Attributes determine the basic capabilities of your character in Incursion. They are rolled at the beginning of the game by a method of your choice, and then adjustments are applied to them based on the race you choose. Attributes can be raised in several different manners during the game — every four character levels, you gain a +1 inherant bonus to increase a single attribute as you wish. Your god might increase attributes related to his portfolio if you've been a loyal follower, and in the full-release version of Incursion, you can train attributes in places in the city, such as the gymnasium or library. Powerful magic-users can amplify their attributes with the wish spell, activities which train an attribute will increase it over time and many uncommon magical items and effects can amplify your character's attributes. However, all these methods are considered to be inherent bonuses, and any given attribute can have a maximum inherent bonus of +5. This makes the attributes you start the game with, along with your racial bonuses and the bonuses granted by attribute feats and divine blessings (none of which are inherent bonuses) very important in the later stages of the game, when you will likely have maxed out your inherents.

There are seven attributes in total. Note that there are no real 'prime requisites' in Incursion; while some attributes are of truly crucial importance to a given character class, every attribute impacts every character in a significant way. Each attribute has two modifiers - the first increases by one for every even point in the attribute, the second by one for every odd point. Each modifier is applied to roughly half the tasks that a given attribute impacts in the game.

Strength is the most straightforward of the attributes, determining your raw physical power. It increases your ability to hit with melee weapons, and high strength improves the damage you inflict with all weapons (other than firearms, of course). Strength also determines the amount by which armor reduces damage from your blows — higher Strength means greater penetration and more damage. Strength also determines the level of encumbrance you face from a given load, which can be very important in play, as encumbrance gives a wide variety of penalties and contributes to determining how quickly you get hungry. Finally, Strength impacts your chance of breaking down doors, your facility with mining and other feats of raw physical power.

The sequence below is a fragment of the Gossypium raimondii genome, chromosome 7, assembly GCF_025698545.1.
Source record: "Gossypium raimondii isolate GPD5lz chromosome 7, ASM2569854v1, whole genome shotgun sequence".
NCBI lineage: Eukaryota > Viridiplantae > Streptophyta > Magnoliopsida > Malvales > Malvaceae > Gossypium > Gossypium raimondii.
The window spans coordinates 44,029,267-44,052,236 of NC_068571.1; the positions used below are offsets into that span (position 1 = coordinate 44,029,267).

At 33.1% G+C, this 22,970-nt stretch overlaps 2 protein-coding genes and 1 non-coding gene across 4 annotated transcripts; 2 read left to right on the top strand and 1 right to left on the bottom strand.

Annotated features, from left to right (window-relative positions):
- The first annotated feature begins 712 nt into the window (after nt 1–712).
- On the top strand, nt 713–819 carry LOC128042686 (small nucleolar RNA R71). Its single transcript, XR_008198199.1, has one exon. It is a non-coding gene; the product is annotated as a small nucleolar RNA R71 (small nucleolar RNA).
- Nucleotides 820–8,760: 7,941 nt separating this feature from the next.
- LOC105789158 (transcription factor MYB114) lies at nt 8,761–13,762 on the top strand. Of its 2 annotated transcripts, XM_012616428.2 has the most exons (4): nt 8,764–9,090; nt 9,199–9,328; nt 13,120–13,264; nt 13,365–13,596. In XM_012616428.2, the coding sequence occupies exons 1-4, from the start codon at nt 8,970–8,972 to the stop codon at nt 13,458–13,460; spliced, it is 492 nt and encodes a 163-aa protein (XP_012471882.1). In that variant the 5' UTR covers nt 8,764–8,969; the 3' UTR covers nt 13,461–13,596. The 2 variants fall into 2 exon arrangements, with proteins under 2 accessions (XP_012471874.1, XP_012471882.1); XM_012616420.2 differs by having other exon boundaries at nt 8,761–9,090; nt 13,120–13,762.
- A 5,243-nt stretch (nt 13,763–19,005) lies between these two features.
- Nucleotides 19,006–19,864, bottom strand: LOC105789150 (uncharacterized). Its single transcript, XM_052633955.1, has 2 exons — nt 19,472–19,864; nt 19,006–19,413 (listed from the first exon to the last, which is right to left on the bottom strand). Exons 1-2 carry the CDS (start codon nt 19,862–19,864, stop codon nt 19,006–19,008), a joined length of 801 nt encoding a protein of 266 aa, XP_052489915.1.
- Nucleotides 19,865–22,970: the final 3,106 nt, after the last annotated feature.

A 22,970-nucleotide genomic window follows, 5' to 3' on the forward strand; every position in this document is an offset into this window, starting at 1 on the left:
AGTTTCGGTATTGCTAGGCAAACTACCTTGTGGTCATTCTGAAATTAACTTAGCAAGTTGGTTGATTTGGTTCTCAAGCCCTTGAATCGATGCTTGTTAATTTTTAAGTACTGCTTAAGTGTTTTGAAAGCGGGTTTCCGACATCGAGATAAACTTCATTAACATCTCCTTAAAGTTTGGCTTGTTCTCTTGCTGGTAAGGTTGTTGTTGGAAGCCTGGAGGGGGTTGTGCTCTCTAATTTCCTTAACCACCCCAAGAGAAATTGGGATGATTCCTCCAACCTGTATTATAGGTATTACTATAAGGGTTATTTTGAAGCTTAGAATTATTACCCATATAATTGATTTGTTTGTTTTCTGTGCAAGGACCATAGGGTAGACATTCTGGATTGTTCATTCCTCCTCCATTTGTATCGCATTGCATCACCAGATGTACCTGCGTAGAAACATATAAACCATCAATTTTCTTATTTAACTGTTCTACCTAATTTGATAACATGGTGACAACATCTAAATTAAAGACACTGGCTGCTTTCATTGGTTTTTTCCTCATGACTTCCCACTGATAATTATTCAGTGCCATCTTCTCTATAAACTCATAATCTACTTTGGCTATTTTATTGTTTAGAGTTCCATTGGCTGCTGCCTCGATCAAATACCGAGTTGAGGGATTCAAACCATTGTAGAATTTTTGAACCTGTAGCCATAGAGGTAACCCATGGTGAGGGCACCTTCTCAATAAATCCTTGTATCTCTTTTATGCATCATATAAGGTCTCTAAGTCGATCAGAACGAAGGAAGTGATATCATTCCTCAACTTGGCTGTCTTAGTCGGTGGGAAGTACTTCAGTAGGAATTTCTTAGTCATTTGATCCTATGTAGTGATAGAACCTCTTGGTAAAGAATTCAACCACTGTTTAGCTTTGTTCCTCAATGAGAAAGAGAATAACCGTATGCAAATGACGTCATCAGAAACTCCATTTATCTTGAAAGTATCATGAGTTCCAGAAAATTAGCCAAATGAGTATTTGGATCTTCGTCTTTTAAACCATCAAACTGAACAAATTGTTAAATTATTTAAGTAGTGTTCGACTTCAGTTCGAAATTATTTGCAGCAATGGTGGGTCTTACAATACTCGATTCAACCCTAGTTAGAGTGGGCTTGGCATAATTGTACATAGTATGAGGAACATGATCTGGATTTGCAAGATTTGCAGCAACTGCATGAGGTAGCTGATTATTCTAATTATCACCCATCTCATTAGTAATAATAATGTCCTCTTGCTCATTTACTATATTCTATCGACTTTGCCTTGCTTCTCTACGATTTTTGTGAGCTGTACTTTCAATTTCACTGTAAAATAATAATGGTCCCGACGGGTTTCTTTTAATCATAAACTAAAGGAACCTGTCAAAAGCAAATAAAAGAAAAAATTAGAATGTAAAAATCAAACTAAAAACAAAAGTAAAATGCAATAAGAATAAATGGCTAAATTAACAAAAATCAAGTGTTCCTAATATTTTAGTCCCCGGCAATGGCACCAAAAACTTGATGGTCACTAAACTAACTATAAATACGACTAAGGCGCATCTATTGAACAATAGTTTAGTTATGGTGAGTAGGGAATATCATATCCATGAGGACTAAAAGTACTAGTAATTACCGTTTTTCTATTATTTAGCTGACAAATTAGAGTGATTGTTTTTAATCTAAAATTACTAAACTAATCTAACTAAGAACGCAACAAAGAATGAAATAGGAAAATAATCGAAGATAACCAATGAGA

Primary: Damage, Feats of Strength
Secondary: +Hit, Encumbrance

Dexterity describes your character's manual agility, precision, motor skill, reflexes and hand-eye coordination. It impacts your ability to hit with ranged weapons, and to a lesser extent with melee weapons. High-Dexterity combatant characters may decide to look at the Weapon Finesse feat, which increases Dexterity's impact on melee combat. Dexterity is the primary factor in determining a character's Defense. Dexterity also modifies a character's Reflex saving throw, which allows her to dodge a wide variety of attacks, beams and magical spells. Finally, Dexterity impacts the chance of being affected by most traps.
Primary: Attack rolls, Defense
Secondary: Saving Throw, Traps, Skills

Constitution rates your character's overall toughness, resilience, ability to withstand damage, health and susceptibility to diseases. It figures in computing your character's hit points, and also modifies your Fortitude saving throw, which is rolled against such attacks as breath weapons, petrification, polymorph and paralysis. Constitution also helps in casting spells that carry a tremendous strain on the body, or using the blood magic abilities of a witch or druid.
Primary: Hit Points
Secondary: Everything Else

Intelligence governs a character's mental acuity, ability to learn, academic prowess and general reasoning ability. It comes into play in determining the number of skill points gained every level, and some combat Feats have intelligence prerequisites — the highest forms of martial skill are as much mental as physical. Intelligence is also very valuable to spellcasters, as bonus spells are granted based on it, and it influences spell failure rates as well. Finally, Intelligence is a factor in the successful use of magical devices, and many non-physical skills are based on Intelligence. Obviously, a character with a high intelligence is very flexible, having more skills and spells to choose from then otherwise possible.